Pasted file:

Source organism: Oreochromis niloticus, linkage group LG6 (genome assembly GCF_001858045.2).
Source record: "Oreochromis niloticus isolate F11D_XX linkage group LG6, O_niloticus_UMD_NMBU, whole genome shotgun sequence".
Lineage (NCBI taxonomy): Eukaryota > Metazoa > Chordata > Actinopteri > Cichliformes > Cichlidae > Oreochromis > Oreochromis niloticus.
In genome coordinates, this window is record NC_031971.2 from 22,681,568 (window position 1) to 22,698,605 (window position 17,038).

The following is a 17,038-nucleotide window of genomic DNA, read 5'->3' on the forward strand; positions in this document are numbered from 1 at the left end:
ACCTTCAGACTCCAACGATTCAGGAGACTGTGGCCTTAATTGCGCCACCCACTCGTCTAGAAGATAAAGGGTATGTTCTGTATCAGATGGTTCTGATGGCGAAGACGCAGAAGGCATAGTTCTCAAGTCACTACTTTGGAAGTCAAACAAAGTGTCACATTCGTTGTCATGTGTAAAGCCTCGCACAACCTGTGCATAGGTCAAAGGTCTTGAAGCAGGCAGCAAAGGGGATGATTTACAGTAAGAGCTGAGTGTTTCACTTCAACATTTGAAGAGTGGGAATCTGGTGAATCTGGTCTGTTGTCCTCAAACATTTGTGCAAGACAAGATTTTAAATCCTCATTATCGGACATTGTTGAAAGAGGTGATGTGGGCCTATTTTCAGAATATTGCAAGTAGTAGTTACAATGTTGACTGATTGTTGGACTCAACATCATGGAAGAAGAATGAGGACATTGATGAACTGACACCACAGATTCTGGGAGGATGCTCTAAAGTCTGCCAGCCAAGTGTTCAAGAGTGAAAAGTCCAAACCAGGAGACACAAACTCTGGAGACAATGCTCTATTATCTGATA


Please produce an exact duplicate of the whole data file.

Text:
Source organism: Oreochromis niloticus, linkage group LG6 (genome assembly GCF_001858045.2).
Source record: "Oreochromis niloticus isolate F11D_XX linkage group LG6, O_niloticus_UMD_NMBU, whole genome shotgun sequence".
Lineage (NCBI taxonomy): Eukaryota > Metazoa > Chordata > Actinopteri > Cichliformes > Cichlidae > Oreochromis > Oreochromis niloticus.
In genome coordinates, this window is record NC_031971.2 from 22,681,568 (window position 1) to 22,698,605 (window position 17,038).

The following is a 17,038-nucleotide window of genomic DNA, read 5'->3' on the forward strand; positions in this document are numbered from 1 at the left end:
ACCTTCAGACTCCAACGATTCAGGAGACTGTGGCCTTAATTGCGCCACCCACTCGTCTAGAAGATAAAGGGTATGTTCTGTATCAGATGGTTCTGATGGCGAAGACGCAGAAGGCATAGTTCTCAAGTCACTACTTTGGAAGTCAAACAAAGTGTCACATTCGTTGTCATGTGTAAAGCCTCGCACAACCTGTGCATAGGTCAAAGGTCTTGAAGCAGGCAGCAAAGGGGATGATTTACAGTAAGAGCTGAGTGTTTCACTTCAACATTTGAAGAGTGGGAATCTGGTGAATCTGGTCTGTTGTCCTCAAACATTTGTGCAAGACAAGATTTTAAATCCTCATTATCGGACATTGTTGAAAGAGGTGATGTGGGCCTATTTTCAGAATATTGCAAGTAGTAGTTACAATGTTGACTGATTGTTGGACTCAACATCATGGAAGAAGAATGAGGACATTGATGAACTGACACCACAGATTCTGGGAGGATGCTCTAAAGTCTGCCAGCCAAGTGTTCAAGAGTGAAAAGTCCAAACCAGGAGACACAAACTCTGGAGACAATGCTCTATTATCTGATA